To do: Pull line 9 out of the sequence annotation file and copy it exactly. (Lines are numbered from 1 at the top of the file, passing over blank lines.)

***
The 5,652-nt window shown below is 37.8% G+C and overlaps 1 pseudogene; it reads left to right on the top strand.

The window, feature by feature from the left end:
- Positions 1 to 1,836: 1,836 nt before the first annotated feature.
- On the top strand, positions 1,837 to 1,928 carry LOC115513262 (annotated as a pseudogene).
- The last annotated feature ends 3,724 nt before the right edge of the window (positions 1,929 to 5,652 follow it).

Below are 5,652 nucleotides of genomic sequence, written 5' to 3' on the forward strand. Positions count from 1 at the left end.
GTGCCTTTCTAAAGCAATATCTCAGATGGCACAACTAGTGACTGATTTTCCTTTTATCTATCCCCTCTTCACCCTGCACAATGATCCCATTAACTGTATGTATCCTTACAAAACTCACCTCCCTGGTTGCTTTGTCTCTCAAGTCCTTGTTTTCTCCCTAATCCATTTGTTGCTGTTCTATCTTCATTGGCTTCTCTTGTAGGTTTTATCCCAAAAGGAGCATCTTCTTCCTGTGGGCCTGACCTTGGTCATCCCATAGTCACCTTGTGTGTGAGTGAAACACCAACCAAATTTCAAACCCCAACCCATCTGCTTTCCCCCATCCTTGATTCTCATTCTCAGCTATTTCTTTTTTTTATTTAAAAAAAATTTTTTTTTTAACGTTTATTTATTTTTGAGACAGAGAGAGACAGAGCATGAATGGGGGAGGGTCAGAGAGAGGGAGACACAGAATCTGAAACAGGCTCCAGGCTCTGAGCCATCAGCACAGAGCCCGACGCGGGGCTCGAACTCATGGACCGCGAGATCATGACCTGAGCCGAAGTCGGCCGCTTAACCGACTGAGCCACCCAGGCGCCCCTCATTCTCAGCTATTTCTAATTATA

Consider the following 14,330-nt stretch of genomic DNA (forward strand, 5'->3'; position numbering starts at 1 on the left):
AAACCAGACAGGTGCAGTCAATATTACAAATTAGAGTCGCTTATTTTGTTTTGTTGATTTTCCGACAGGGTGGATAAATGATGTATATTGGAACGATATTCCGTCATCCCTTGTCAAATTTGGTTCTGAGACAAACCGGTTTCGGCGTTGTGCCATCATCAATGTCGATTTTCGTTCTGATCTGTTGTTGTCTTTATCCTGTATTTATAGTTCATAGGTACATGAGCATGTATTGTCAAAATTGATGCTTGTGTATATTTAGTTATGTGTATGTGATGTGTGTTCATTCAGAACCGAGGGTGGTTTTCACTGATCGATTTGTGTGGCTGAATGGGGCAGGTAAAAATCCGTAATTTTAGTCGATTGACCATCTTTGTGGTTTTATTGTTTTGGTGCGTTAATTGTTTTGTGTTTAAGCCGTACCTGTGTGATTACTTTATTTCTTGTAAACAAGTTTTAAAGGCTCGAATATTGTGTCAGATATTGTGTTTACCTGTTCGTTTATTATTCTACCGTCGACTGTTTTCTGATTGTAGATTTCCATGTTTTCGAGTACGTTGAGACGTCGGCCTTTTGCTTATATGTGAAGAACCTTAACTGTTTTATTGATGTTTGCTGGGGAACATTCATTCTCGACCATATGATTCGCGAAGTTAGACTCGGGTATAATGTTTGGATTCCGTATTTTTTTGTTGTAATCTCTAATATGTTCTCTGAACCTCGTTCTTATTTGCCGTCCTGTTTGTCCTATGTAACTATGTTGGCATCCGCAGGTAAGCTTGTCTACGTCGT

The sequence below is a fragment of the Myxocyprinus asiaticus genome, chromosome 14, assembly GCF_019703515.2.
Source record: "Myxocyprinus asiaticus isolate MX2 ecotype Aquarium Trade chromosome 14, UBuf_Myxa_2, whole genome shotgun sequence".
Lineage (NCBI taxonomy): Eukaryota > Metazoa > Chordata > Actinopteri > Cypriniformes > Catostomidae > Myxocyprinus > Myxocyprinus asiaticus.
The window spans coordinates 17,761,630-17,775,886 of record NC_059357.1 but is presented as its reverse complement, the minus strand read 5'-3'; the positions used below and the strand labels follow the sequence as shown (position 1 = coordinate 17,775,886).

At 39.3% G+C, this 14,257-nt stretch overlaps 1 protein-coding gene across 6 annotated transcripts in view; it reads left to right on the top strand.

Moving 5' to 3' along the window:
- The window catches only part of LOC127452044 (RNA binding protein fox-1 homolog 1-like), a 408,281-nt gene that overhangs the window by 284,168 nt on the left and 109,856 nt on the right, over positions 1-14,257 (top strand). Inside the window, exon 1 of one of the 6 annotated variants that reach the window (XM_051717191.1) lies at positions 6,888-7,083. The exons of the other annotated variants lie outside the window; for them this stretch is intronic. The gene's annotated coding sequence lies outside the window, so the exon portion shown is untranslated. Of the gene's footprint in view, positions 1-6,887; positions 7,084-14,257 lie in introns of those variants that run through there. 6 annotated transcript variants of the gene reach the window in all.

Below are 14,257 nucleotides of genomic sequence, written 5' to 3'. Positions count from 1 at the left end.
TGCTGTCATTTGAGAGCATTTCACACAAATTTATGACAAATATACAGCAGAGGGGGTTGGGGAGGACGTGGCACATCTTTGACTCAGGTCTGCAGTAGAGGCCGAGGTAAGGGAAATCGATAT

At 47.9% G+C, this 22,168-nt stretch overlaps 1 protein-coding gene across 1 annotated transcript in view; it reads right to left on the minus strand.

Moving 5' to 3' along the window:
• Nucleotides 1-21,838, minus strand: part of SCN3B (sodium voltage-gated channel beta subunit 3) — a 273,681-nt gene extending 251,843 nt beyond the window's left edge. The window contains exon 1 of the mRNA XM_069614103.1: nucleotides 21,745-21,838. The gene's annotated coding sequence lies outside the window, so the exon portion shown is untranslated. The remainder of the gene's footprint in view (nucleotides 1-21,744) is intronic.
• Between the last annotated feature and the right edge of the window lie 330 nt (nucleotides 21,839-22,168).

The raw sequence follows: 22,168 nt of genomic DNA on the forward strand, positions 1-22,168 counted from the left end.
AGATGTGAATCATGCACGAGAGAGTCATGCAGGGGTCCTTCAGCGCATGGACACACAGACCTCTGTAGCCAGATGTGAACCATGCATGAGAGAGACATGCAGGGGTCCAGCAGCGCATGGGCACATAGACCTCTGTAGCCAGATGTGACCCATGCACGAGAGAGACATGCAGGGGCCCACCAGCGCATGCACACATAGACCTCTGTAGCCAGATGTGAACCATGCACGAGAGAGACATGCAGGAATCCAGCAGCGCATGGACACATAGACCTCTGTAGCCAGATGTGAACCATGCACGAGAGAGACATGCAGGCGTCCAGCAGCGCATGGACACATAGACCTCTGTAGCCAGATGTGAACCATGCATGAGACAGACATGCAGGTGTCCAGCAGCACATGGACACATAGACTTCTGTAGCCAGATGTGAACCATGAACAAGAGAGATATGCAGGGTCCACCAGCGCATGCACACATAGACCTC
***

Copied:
AAACCAGACAGGTGCAGTCAATATTACAAATTAGAGTCGCTTATTTTGTTTTGTTGATTTTCCGACAGGGTGGATAAATGATGTATATTGGAACGATATTCCGTCATCCCTTGTCAAATTTGGTTCTGAGACAAACCGGTTTCGGCGTTGTGCCATCATCAATGTCGATTTTCGTTCTGATCTGTTGTTGTCTTTATCCTGTATTTATAGTTCATAGGTACATGAGCATGTATTGTCAAAATTGATGCTTGTGTATATTTAGTTATGTGTATGTGATGTGTGTTCATTCAGAACCGAGGGTGGTTTTCACTGATCGATTTGTGTGGCTGAATGGGGCAGGTAAAAATCCGTAATTTTAGTCGATTGACCATCTTTGTGGTTTTATTGTTTTGGTGCGTTAATTGTTTTGTGTTTAAGCCGTACCTGTGTGATTACTTTATTTCTTGTAAACAAGTTTTAAAGGCTCGAATATTGTGTCAGATATTGTGTTTACCTGTTCGTTTATTATTCTACCGTCGACTGTTTTCTGATTGTAGATTTCCATGTTTTCGAGTACGTTGAGACGTCGGCCTTTTGCTTATATGTGAAGAACCTTAACTGTTTTATTGATGTTTGCTGGGGAACATTCATTCTCGACCATATGATTCGCGAAGTTAGACTCGGGTATAATGTTTGGATTCCGTATTTTTTTGTTGTAATCTCTAATATGTTCTCTGAACCTCGTTCTTATTTGCCGTCCTGTTTGTCCTATGTAACTATGTTGGCATCCGCAGGTAAGCTTGTCTACGTCGT